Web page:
• Multimode Testing: Lab simulation solutions must be complete enough to support simulation of all relevant modes.
• Multiband Testing: Testing multiple bands with lab simulation solutions usually is as easy as setting a parameter in the test executive software.

Doing Nothing
There is an option to simply not test certain functionality, and this approach is quite common. While this approach may be appropriate for some less important functions or features, it generally carries significant risk.

It may be inexpensive and quick, but what happens when the device performance does not measure up to customer expectations? It may work one, two, or more times. But the complexity of today’s devices makes the likelihood of issues extremely high, and this risk will only increase going forward.

Cost-Effective Solution

The optimal solution often is a combination of lab simulation and small-scale field testing. These two approaches compliment each other well (Figure 2).

Figure 2. The Benefits of Lab-Based Testing(To view larger image click here.)

Lab simulation also can provide a race track on which device performance can be easily benchmarked and analyzed. Multiband, multimode testing is particularly well suited to lab simulation because the increased test burden from band and mode proliferation can be mitigated by automation.

Since lab simulation is not the real network, some testing in the field still is needed to ensure interoperability with the live network. Using lab simulation to quickly identify and fix as many issues as possible and perform device benchmarking before embarking on field testing keeps overall cost down, compresses time to market, and helps to ensure a good user experience.

Lab simulation also can be used to find problems earlier in the device development cycle. For example, some leading operators require device manufacturers to conduct specific tests using lab-based simulation prior to submitting devices for acceptance. While this may increase the overall capital investment in test equipment, the costs can be more than recouped by getting devices to market faster with fewer problems.

Four Key Characteristics of Lab Simulation

We have established that cost-effective testing of multiband, multimode devices requires lab simulation, but lab simulation solutions in the industry vary widely. So what are the most important characteristics of lab simulation? Here are some key characteristics to consider:

Test scenarios should be easily configured to closely mimic the real-world environment. In many cases, this allows for known issues to be targeted and reproduced. One key characteristic to consider is the level of effort needed to customize a scenario. Most commercial implementations fall into one of three areas:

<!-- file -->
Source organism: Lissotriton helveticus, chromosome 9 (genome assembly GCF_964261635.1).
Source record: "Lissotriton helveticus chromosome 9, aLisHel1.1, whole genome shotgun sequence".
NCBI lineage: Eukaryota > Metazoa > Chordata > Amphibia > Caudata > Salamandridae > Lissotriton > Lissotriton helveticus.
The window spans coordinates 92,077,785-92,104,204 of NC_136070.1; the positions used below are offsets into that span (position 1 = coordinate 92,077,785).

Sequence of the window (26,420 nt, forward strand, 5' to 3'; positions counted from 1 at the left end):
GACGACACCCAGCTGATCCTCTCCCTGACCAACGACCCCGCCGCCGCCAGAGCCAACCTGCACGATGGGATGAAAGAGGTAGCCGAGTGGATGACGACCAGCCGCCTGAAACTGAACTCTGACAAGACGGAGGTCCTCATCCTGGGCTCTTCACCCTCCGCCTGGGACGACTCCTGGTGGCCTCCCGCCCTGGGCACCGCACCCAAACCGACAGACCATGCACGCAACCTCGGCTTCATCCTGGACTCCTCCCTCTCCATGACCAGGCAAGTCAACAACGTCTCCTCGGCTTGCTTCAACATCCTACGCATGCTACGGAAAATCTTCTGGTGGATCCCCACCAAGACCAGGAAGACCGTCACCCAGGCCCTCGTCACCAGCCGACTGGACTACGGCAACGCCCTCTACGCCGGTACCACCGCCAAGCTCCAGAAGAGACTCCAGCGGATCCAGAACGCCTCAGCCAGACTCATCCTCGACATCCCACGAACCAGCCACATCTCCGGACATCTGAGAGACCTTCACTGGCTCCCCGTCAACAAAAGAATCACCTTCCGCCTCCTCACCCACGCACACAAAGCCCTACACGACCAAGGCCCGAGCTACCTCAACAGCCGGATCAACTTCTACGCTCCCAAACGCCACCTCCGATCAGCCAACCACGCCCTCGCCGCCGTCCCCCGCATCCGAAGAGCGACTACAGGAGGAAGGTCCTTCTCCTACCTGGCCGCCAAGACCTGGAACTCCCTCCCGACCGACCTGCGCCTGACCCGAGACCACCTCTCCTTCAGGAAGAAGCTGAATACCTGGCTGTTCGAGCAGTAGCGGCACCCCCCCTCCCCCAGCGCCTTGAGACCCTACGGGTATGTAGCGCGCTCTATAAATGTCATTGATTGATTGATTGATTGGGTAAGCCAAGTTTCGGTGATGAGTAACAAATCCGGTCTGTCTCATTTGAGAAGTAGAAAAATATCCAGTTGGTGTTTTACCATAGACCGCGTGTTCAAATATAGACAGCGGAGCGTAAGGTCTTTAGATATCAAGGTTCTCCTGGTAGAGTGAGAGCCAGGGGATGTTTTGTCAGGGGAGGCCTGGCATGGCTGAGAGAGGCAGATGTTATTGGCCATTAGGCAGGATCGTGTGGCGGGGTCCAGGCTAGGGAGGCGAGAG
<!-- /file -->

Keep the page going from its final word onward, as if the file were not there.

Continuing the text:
• Parameter Manipulation: Test automation is customized by adjusting test parameters. Although this type of automation generally is very easy to configure, the test scenarios are not very flexible.
• Coding, or Scripting, Required to Customize a Scenario: Test scenario automation can be customized, but it requires a programmer to create or modify test scripts. This type of automation is only appropriate when knowledgeable programming resources are readily available.
• No-Code Customization Using a Point-and-Click Graphical User Interface: This type of automation minimizes the time needed to customize scenarios. No specialized programming knowledge is required; users simply interact with a GUI to set up the test automation and customize test scenarios.

High Cell Density per Network Emulator
To simulate the real network, many cells must be simulated at the same time since devices are continuously reselecting and handing over between multiple cells. For that reason, it is important to consider the cell density of the network emulator used in a lab simulation solution and the number of radio access technologies (RATs) it can support. Solutions that require one network emulator per cell and RAT tend to be very expensive, and overall costs will decrease as more cells are included in a single instrument.

Simulation of the RF Channel
Key elements of real-world simulation are the physical-layer impairments such as noise, multipath, and fading. Many problems observed in the real world can never be replicated by lab simulation of the network infrastructure alone. Accordingly, it is important that all signals—whether they come from the cellular network, GNSS satellite, or Wi-Fi access point—have the option of being impaired with realistic channel models.

Simulation of GNSS, Wi-Fi, and Other Modes
The key to testing multimode devices is multimode test environment simulation. Testing every mode supported by a handset may require more than one lab simulation solution, but some solutions on the market can support all the common cellular technologies across multiple bands, together with GNSS (GPS, GLONASS) and Wi-Fi.

The following case studies illustrate how lab simulation plus small-scale field testing can be used to prevent some common user-experience issues with multiband, multimode devices.

Case Study 1: Mobility

Users typically have high mobility within both home and foreign networks. It is critical for devices to operate and perform seamlessly across these networks.

Example Problems
• Frequent voice call drops when handing over across cells.
• Unable to set up voice/data call in urban environments due to quickly changing cell power levels.
• Poor data performance while roaming across foreign networks.
• Device locks up when powered on after airplane travel to another country due to a system selection issue.